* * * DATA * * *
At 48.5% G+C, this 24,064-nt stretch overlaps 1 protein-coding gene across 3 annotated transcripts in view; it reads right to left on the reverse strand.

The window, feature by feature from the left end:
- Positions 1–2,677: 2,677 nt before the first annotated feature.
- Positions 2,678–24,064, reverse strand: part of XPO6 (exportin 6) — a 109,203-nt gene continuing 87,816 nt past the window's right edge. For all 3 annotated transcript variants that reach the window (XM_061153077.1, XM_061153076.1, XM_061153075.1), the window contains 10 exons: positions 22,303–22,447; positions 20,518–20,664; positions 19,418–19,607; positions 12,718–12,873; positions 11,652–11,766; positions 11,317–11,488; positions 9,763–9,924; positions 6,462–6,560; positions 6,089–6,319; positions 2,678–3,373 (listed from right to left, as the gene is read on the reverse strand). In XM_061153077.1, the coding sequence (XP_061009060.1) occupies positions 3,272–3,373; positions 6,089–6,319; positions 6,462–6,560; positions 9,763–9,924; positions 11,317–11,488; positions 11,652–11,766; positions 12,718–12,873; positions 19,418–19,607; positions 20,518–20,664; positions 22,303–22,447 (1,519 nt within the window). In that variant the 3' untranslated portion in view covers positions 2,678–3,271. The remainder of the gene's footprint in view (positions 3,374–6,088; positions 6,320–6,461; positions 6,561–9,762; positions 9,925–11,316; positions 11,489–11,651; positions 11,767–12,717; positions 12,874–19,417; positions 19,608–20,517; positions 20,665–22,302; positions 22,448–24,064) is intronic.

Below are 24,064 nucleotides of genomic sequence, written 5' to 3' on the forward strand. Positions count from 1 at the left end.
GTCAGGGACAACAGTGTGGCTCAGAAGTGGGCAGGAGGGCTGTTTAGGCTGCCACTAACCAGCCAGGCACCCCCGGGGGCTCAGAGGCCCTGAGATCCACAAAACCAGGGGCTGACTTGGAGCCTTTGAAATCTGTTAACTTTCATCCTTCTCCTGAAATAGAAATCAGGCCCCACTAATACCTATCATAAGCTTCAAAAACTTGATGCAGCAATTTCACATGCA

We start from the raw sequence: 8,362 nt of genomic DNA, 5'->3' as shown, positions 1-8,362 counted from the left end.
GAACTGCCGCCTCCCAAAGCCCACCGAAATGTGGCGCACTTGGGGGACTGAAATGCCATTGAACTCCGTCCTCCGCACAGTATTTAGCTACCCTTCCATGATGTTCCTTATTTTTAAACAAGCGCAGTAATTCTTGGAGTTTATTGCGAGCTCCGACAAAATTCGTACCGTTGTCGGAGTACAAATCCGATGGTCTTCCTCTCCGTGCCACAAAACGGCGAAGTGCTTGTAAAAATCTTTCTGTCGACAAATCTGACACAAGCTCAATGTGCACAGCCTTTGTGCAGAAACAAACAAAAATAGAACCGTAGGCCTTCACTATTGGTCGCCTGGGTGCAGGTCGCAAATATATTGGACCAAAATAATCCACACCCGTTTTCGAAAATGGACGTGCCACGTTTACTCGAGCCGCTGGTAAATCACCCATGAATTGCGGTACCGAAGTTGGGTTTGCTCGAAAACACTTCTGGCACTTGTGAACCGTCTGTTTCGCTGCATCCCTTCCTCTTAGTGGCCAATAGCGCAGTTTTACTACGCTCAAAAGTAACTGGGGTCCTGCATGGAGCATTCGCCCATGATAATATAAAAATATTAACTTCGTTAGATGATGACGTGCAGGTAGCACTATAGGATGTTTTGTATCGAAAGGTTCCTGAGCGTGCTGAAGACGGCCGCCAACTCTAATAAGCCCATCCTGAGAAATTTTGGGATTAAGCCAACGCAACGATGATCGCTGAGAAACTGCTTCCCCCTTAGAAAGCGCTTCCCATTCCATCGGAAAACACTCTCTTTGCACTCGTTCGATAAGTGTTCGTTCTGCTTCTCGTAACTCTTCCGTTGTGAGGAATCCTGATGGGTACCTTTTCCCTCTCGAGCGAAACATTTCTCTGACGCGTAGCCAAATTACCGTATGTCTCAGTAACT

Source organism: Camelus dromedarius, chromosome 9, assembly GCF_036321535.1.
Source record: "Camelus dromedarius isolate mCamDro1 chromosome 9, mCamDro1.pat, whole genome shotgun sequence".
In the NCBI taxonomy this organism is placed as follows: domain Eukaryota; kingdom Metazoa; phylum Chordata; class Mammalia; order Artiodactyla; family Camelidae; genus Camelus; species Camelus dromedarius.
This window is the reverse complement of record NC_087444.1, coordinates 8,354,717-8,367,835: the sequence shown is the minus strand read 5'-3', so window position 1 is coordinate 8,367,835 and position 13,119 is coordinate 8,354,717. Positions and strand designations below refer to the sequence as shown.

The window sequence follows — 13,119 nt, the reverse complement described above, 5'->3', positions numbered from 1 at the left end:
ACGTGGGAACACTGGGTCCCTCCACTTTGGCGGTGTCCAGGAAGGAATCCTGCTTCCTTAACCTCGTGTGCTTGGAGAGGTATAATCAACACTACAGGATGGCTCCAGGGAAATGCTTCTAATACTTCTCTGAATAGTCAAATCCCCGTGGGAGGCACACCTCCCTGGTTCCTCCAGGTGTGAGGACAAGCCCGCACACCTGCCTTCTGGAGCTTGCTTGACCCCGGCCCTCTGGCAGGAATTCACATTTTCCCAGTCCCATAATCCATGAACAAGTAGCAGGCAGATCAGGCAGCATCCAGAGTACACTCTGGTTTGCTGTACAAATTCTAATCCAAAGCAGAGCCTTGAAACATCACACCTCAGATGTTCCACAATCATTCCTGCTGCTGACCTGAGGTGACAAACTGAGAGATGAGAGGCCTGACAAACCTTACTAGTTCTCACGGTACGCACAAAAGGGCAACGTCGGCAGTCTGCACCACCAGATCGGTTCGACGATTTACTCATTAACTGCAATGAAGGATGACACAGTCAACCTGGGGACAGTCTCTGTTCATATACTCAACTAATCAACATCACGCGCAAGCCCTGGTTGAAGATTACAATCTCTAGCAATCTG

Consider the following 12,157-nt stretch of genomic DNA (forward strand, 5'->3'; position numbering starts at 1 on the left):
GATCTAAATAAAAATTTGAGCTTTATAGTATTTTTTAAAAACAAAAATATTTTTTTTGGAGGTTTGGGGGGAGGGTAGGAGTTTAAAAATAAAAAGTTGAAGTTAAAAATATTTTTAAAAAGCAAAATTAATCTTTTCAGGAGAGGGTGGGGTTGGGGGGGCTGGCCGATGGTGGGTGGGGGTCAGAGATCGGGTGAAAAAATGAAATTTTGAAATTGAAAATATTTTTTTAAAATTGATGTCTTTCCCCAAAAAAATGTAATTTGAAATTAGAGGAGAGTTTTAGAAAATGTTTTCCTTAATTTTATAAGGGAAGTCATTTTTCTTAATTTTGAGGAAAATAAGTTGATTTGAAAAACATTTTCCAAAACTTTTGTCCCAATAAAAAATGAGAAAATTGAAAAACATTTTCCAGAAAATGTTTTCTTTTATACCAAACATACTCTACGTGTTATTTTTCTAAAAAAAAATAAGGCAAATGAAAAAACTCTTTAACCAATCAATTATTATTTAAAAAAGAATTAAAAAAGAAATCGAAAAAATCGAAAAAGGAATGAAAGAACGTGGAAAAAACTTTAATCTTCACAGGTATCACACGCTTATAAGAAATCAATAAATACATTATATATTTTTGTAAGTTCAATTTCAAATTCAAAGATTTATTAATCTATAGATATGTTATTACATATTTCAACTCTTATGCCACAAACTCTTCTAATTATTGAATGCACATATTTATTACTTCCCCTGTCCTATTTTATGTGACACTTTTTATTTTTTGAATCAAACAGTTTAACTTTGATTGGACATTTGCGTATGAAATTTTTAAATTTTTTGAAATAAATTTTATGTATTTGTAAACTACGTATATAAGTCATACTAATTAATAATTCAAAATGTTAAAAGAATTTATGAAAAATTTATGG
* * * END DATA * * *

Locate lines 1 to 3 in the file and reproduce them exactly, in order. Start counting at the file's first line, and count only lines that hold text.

At 48.5% G+C, this 24,064-nt stretch overlaps 1 protein-coding gene across 3 annotated transcripts in view; it reads right to left on the reverse strand.

The window, feature by feature from the left end:
- Positions 1–2,677: 2,677 nt before the first annotated feature.